At the end of March, R4D and the International Centre for Diarrhoeal Disease Research, Bangladesh (ICDDR,B) convened a three-day meeting to review findings from three studies on the role of informal providers in health care delivery.
Commissioned a year earlier as part of the Center for Health Market Innovations (CHMI), the studies looked at the dynamics of informal provider interactions within the broader health marketplace in Bangladesh, India and Nigeria. As the analysis wraps up, findings are becoming clear, and they are beginning to debunk some of the most common claims about informal provider practices:
- Informal providers are not 'quacks' flying under the radar.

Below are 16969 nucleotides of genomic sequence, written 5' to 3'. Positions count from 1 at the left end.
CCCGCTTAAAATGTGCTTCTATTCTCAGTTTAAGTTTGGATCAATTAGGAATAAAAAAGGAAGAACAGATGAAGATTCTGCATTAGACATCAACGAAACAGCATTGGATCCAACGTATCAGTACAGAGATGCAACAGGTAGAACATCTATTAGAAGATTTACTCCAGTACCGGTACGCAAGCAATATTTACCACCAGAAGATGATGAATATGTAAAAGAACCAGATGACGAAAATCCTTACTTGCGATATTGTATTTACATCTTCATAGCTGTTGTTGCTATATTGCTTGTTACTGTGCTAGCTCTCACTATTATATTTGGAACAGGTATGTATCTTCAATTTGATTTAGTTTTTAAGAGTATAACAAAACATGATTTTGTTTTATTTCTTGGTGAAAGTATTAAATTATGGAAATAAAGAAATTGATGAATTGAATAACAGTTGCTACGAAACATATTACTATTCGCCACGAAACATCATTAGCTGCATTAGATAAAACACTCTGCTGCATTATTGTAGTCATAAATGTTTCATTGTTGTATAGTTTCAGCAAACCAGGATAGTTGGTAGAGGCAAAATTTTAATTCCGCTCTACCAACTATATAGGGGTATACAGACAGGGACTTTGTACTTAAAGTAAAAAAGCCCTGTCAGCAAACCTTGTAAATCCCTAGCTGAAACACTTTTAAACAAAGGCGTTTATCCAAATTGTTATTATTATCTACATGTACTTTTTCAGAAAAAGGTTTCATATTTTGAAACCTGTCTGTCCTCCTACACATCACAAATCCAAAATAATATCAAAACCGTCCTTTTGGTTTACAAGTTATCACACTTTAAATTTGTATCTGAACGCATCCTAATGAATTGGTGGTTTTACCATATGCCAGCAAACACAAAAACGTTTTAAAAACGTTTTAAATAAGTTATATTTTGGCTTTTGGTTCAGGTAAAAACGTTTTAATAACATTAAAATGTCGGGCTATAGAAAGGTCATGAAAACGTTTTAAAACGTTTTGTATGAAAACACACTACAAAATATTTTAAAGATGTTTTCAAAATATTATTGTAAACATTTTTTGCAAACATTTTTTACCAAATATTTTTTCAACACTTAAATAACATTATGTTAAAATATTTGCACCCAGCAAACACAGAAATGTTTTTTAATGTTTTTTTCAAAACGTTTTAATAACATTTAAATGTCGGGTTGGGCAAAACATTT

- Informal providers are not school dropouts - most are relatively well educated, completing secondary levels of schooling and beyond.
To read more about the findings, click here.
While in Bangladesh, the CHMI team also visited a few programs profiled in the CHMI database. These included clinics associated with the Smiling Sun Franchise Project, which is implemented by Chemonics and funded by USAID, and provides general primary healthcare services to Bangladeshis all over the country. The team also visited clinics run by BRAC Manoshi that provide maternal, newborn, and child health services.